Swiss Re Tallies Huge Costs of Climate Inaction

The world’s largest insurers are tallying the costs of climate inaction, and the numbers are staggering.

Swiss Re announced recently that total economic losses in 2012 from “natural catastrophes and man-made disasters” – primarily weather events – should reach roughly $140 billion. Over 11,000 lives were lost due to the so-called “natural catastrophes” alone.

According to the Swiss Re report, “Natural and man-made catastrophes in 2012,” the top five insured loss events are all in the U.S.

“Hurricane Sandy is the largest Atlantic hurricane on record in terms of wind span. This record storm surge caused widespread flooding and damage to a densely populated area on the East Coast of the U.S. It also led to the worst power outage caused by a natural catastrophe in the history of the U.S.”

But Sandy wasn’t the only event to blame. According to the report, “extremely dry weather conditions and limited snowfall in the U.S. led to one of the worst droughts in recent decades, affecting more than half of the country. Drought-related agricultural losses are likely to reach approximately $11 billion, including pay-outs from federal assistance programs.

This marks the second time in three months that one of the world’s largest reinsurance companies has put hard economic numbers to the weather-related disasters that are growing so increasingly apparent in this warming world. In October, Munich Re, the world's largest reinsurance company, published “Severe weather in North America,” which analyzed the past 30 years of weather-related disasters, and showed a clear rising trend for both extreme weather events and the costs of recovery.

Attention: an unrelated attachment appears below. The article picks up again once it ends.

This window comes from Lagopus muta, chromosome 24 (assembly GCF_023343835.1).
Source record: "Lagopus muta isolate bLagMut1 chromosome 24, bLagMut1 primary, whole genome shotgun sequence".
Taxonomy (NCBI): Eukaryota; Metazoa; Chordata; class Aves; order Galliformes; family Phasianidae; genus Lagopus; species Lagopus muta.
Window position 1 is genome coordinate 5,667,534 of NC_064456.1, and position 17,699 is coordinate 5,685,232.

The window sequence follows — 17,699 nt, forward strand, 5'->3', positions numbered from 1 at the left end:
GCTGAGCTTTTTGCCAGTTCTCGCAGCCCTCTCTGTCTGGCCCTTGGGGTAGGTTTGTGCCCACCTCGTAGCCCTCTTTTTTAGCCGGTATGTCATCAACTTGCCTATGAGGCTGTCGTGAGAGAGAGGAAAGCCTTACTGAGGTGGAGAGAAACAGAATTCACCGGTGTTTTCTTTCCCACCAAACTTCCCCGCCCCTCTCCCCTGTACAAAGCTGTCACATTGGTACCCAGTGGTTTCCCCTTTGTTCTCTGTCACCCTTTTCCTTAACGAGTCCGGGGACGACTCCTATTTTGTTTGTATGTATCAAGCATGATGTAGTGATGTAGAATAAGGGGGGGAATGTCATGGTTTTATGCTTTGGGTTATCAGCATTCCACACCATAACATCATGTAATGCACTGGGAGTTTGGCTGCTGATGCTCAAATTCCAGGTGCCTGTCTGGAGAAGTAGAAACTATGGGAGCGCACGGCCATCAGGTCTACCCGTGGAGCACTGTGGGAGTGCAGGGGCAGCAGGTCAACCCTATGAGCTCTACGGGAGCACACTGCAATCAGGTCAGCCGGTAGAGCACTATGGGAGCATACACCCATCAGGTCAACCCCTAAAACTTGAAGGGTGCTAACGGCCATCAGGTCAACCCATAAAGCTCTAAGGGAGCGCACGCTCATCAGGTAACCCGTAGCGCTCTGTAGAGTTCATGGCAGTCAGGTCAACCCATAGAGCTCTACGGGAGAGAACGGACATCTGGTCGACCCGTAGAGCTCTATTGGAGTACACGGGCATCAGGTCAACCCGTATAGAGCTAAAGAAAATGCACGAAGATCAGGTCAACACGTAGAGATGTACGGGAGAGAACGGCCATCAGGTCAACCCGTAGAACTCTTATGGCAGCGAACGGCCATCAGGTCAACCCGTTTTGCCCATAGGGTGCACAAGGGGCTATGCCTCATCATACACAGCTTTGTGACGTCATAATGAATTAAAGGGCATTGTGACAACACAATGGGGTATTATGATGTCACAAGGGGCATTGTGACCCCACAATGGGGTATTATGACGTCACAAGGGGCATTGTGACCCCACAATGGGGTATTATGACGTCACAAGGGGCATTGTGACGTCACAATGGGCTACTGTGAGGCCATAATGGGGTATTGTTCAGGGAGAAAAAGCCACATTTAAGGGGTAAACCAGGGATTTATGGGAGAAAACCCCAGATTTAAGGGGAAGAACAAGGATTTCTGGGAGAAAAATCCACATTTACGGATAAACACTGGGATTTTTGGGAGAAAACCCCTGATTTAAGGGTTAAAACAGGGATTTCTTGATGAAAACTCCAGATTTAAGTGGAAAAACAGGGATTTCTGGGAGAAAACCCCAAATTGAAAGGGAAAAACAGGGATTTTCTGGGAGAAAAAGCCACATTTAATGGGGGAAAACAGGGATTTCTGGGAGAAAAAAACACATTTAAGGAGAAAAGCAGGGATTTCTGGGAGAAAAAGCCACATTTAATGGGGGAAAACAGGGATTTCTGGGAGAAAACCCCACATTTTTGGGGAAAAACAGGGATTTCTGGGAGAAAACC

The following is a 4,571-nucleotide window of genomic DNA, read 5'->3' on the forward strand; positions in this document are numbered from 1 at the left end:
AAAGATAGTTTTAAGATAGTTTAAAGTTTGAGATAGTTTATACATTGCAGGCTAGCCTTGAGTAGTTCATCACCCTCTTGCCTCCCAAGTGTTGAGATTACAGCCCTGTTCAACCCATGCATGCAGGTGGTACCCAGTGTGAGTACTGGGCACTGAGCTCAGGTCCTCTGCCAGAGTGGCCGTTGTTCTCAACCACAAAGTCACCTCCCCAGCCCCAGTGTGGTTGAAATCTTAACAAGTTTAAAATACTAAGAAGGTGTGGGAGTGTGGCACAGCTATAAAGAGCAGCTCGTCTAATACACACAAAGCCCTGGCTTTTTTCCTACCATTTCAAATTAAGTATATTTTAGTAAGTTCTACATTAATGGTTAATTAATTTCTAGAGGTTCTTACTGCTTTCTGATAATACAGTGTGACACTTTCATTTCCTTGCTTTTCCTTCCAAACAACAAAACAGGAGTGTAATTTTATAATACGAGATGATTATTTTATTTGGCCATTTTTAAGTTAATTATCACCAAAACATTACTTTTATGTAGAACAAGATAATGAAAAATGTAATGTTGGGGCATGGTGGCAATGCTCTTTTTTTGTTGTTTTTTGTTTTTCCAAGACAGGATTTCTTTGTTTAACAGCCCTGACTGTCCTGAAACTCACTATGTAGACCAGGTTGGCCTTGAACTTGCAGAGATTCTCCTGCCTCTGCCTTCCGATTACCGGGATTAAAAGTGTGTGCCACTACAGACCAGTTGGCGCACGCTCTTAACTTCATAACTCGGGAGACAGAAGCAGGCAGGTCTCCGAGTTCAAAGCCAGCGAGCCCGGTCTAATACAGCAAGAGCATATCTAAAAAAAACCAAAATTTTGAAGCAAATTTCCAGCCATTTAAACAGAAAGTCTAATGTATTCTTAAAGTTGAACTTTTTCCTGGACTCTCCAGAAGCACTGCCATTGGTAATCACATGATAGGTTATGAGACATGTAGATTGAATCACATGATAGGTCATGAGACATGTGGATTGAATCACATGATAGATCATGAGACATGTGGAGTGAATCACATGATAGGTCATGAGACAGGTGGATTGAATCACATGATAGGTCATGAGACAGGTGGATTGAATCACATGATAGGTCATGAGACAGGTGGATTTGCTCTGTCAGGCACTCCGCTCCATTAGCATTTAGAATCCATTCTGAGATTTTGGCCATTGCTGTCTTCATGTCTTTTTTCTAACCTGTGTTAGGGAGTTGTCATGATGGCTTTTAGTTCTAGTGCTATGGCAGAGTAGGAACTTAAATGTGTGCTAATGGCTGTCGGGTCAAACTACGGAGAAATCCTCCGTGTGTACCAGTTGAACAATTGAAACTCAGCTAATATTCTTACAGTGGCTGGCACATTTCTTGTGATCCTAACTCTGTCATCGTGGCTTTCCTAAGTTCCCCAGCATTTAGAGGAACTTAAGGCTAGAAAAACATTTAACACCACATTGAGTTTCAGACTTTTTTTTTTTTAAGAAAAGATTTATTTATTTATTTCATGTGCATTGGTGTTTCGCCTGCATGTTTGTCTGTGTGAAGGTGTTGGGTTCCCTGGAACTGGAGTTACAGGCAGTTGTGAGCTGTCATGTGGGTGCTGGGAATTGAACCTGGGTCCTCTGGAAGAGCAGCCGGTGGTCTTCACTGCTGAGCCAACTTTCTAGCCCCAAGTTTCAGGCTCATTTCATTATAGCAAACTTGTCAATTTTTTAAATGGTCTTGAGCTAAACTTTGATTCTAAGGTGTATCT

The Munich Re report helps put Swiss Re’s publication in context.

The company’s analysis shows a nearly quintupled number of weather-related loss events in North America for the past three decades, compared with a quadrupling in Asia, 2.5 times as many events in Africa, twice as many in Europe and 1.5 times in South America.

While climate change wasn’t mentioned in this particular Swiss Re report, it is repeatedly on their website and in their literature. Munich Re didn’t dance around the issue in their October report:

Anthropogenic climate change is believed to contribute to this trend, though it influences various perils in different ways. Climate change particularly affects formation of heat-waves, droughts, intense precipitation events, and in the long run most probably also tropical cyclone intensity. The view that weather extremes are becoming more frequent and intense in various regions due to global warming is in keeping with current scientific findings…